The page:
Summer wildlife to look out for
Whether you're a seasoned wildlife watcher or you're finding out about nature for the first time, Wicken Fen is the perfect place to come exploring. Here are just a few of the wildlife wonders you might come across this summer.
A graceful bird of prey with relatively long wings held in a pronounced 'V' in flight.
Males have a dark brown back, blue grey flight feathers and tail, and black wing tips. Females have mostly chocolate brown plumage, except for a pale-buff forehead.
When hunting they seldom fly more than a few metres above the reeds. Look out for males passing food mid-air to females, who do not allow males near to a nest with young in it.
A good place to spot them is over the reedbeds on Adventurers' Fen,
Listen out for the kingfisher's high pitched call and quick flash of blue as they fly down the waterways.
If you're lucky you can spot them sitting on a low perch before plunge-diving to capture an unsuspecting fish (or newt). A kingfishers brood can devour up to 100 fish a day.
Kingfishers can often be seen around the Brick Pits from the Roger Clark hide, or flying along Wicken & Monk's Lodes
The Emperor is a large powerful dragonfly frequently patrolling & taking only very brief rest periods.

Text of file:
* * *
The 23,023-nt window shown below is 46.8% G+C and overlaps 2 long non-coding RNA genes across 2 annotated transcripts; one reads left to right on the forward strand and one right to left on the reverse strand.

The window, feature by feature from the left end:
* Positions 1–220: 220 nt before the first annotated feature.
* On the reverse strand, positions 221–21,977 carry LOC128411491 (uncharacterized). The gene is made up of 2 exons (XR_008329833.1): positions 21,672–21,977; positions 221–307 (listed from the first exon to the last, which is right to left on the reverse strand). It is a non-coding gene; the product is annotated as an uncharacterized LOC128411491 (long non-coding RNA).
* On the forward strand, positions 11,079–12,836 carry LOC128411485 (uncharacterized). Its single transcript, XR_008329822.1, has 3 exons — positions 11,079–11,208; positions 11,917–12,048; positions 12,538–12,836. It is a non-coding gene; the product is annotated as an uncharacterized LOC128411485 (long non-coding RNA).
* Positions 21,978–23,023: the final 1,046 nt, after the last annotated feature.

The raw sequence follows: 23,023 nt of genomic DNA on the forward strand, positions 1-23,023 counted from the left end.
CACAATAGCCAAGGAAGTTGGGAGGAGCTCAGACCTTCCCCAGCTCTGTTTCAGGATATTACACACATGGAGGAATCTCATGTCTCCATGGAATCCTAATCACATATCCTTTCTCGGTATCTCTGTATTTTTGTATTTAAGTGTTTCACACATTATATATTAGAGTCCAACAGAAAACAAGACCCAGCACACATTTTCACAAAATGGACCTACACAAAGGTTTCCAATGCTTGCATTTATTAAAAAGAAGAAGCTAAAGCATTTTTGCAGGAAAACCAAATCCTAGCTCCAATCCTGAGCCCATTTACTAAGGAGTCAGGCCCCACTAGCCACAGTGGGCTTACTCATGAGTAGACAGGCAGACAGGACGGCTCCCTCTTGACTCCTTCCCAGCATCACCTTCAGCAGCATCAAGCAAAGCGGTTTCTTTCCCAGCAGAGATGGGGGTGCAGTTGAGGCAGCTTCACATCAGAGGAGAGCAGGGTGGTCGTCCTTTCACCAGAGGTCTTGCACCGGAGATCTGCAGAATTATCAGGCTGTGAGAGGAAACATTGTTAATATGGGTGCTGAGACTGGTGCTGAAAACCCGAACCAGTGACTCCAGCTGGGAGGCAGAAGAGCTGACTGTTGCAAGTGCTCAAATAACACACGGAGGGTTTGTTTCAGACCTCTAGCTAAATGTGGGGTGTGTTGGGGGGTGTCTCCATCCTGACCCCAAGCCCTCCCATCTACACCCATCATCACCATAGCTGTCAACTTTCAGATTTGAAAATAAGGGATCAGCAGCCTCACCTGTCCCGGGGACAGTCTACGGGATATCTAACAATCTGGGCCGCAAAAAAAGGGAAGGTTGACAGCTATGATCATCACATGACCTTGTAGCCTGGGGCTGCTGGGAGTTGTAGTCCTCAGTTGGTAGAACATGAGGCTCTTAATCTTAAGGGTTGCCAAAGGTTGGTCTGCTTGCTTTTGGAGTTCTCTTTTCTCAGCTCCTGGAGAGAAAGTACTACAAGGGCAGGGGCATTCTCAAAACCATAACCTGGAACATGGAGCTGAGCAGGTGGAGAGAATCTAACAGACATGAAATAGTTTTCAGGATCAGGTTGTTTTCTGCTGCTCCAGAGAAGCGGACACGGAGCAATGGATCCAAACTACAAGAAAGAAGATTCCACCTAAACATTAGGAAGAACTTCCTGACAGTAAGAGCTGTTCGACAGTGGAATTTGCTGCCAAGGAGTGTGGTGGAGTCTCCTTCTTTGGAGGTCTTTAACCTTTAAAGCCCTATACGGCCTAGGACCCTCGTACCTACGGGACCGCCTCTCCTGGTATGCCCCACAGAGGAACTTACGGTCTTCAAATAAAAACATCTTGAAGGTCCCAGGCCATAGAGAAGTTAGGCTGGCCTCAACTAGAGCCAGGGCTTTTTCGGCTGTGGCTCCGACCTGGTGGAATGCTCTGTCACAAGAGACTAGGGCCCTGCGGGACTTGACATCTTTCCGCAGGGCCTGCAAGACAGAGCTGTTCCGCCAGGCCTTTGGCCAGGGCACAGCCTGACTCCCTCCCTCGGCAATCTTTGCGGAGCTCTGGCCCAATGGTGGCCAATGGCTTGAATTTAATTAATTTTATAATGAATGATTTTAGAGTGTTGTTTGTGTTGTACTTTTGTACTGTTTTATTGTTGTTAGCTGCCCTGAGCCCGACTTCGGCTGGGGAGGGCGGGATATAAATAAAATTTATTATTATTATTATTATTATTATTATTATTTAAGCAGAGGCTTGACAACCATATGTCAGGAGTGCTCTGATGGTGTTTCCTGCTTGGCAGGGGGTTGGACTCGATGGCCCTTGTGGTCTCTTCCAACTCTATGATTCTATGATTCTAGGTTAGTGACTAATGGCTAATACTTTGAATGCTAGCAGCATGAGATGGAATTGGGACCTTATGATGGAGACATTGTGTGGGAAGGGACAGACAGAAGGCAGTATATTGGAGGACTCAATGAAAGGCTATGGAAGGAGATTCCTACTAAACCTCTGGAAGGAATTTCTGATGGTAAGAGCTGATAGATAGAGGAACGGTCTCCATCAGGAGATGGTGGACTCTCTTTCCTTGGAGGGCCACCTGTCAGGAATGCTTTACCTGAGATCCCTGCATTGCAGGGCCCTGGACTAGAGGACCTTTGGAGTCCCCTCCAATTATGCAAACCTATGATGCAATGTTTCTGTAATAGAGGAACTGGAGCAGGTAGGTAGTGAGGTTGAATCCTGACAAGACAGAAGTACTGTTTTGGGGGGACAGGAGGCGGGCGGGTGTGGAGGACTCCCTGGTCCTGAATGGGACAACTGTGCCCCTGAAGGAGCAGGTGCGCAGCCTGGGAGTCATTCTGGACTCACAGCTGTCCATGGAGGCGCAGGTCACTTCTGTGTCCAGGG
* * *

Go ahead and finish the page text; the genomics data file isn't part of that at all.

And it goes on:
The male has greenish blue eyes, apple green thorax and metallic blue abdomen, whilst the female is slightly smaller & usually appears more green. Its power & agility in flight is un-rivalled by other dragonflies in Britain. Adults will catch large flying insects & even other dragonflies in flight.
Head off to the Butterfly Trail to see colourful species such as the Red Admiral or bright Orange Skippers. You maybe lucky and spot a visiting European migrant, such as the Painted Lady or Clouded Yellow.
The non venomous Grass Snake can often be seen basking on warm heaps of vegetation or swimming along the Lodes & ditches.
Growing up to two metres long, they have an olive green body and distinctive yelloe & black collar behind the head.
Autumn passage birds
In late summer Adventurers' Fen is a good place to spot waders such as Greenshank, or Golden Plover, who are taking a rest on their migration home after spending the summer breeding in the Artic Circle.
Look out for little yellow flowers of the floating Greater Bladderwort in ditches, the only carnivorous plant found on the Fen.
The plant has a series of hollow bladders which are closed by a valve, when an insect touches the bristles on a valve, a sudden inflow of air sucks the prey inside to be digested. Each plant can eat up to a quarter of a million insects annually.